Planes are not allowed to fly when a volcano has erupted for this reason
Flights have been hugely disrupted in the past few days following the eruption of Mount Agung in Bali.
Thousands of tourists have been left stranded after flights were grounded, as Bali Airport was closed.
It has left Bali suffering as tourists try to flee the region amongst fears the eruption could get worse in the following weeks.
So why are flights not allowed to fly during a volcanic eruption?
Ash clouds can be hard for pilots to spot on their radars
The reason behind it is due to the danger posed by the ash cloud to the plane.
Ash clouds can be hard for pilots to spot on their radars, meaning they can fly straight through them without realising.
Whilst jet engines can often melt some of the ash in the clouds it can then cool again in the engine which creates a layer on top of the turbines.
This can cause engines to fail which in turn increases the risk of a plane crash.
Emile Jansons from the Bureau of Meteorology’s Volcanic Ash Advisory in Darwin explained to News.com.au: “[Volcanic ash] has the potential to shut down jet engines if the plane is in the wrong place at the wrong time.
“That’s why airlines are very responsible in their flight planning.”
A volcano eruption has affected flights before by causing the engine to fail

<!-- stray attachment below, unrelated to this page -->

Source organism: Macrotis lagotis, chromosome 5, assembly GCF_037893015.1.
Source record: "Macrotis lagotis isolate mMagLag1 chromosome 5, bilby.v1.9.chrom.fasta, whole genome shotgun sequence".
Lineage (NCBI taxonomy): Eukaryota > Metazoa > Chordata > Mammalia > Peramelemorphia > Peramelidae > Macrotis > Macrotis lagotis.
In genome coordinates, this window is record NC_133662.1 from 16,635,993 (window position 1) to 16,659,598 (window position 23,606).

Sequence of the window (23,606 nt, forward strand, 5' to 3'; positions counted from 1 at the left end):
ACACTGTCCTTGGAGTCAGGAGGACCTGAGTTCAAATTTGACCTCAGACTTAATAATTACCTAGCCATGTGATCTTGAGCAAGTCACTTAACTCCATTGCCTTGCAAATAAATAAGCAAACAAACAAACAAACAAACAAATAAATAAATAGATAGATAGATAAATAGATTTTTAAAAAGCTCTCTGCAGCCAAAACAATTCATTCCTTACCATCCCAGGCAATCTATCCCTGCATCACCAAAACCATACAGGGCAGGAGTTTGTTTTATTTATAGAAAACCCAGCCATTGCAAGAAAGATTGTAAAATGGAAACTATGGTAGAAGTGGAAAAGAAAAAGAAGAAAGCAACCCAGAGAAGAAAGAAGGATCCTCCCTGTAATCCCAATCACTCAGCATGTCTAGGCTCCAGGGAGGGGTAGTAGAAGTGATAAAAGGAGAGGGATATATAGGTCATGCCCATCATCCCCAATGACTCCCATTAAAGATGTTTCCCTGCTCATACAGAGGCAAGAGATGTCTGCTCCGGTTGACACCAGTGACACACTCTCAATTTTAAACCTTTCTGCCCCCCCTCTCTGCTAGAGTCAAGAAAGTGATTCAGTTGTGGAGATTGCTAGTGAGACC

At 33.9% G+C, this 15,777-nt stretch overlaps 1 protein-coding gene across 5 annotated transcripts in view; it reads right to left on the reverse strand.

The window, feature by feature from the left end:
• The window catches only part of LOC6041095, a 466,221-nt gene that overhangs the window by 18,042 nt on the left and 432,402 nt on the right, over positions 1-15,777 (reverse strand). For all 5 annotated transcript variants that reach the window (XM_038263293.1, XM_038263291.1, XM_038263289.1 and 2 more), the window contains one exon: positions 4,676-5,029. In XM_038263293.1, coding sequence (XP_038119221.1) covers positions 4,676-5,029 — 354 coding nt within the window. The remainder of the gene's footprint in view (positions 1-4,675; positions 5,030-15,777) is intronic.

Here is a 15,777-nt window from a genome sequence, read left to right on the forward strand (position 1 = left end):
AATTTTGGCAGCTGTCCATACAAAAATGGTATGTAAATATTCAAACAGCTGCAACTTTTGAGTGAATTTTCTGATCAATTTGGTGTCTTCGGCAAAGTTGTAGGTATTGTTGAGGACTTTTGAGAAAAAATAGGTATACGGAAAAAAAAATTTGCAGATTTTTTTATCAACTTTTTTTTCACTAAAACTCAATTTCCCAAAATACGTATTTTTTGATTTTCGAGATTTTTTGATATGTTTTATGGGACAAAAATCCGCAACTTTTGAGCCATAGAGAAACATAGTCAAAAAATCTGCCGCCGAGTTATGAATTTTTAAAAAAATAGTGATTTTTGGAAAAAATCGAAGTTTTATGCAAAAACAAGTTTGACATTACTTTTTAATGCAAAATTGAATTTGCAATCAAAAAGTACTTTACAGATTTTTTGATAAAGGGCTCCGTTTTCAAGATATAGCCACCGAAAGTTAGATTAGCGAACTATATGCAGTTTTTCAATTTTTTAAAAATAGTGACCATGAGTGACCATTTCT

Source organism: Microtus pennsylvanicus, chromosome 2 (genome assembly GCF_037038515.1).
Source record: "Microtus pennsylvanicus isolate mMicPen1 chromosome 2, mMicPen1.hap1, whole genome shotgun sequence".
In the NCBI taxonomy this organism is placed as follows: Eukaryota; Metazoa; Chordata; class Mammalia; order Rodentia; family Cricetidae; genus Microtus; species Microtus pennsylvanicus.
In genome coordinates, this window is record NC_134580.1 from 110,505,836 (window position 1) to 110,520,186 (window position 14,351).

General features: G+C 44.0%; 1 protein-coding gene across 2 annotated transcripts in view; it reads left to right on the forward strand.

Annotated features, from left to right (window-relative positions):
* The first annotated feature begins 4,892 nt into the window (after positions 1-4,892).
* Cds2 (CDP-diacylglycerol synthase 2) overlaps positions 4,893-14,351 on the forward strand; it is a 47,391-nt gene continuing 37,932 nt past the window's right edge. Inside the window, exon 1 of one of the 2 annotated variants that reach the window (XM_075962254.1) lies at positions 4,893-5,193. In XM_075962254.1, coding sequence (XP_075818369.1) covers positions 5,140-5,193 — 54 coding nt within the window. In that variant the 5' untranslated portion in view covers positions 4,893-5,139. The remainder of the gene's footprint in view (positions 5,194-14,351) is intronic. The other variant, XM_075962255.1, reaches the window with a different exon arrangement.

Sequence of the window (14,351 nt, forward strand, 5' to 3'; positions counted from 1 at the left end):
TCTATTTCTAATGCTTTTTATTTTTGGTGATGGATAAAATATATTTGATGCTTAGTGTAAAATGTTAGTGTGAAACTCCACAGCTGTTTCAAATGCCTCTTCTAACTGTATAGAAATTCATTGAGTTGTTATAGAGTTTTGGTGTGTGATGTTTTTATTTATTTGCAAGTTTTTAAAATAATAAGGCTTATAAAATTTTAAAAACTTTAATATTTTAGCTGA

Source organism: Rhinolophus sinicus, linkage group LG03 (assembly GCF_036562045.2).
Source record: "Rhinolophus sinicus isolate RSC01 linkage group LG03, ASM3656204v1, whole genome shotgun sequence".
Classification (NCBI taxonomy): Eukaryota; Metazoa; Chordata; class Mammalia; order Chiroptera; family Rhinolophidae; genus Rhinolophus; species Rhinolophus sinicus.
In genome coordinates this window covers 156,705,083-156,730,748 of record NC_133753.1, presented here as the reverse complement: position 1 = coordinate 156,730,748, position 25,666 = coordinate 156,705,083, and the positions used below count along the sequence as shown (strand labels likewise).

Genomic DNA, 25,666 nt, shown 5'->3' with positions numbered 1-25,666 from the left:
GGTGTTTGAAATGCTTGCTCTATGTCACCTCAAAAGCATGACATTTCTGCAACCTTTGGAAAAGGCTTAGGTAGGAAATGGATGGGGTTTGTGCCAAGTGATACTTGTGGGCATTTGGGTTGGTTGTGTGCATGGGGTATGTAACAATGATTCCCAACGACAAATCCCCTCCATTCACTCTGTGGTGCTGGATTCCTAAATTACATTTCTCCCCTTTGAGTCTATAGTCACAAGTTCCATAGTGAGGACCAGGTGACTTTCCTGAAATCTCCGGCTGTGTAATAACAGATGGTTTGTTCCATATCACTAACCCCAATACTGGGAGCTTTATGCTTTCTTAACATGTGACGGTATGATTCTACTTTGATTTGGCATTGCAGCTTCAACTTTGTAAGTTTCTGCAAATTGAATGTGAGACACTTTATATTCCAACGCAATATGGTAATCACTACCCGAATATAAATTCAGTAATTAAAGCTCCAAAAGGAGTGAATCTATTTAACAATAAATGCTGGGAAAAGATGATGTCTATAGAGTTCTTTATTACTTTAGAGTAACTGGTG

Alongside this, it can also affect the air inside the cabin, meaning masks may drop as well as the visibility outside for the pilots flying the aircraft.
Any pilots who are flying through the area inadvertently will spot what is called St Elmo’s fire, which is a glow around the plane.
They can then get out of the area immediately in the hope of avoiding the ash clouds effects.
A famous case of engine failure due to ash cloud particles was in 1982 after a British Airways flight had all four engines fail.
A volcano eruption emits an ash cloud that can cause engines to fail
The Boeing 747 plane was flying over Mount Galunggung during a journey from Malaysia to Australia.
During the five-hour journey, the engines failed one by one over the Indian Ocean, causing the plane to essentially become a glider.
Thankfully, after getting out of the area and due to the pilots quick thinking, they were able to restart all of the engines before landing safely.
Miraculously, everyone survived without any major injuries, with a later investigation finding that the ash cloud was dry which is why it didn’t show on the radar.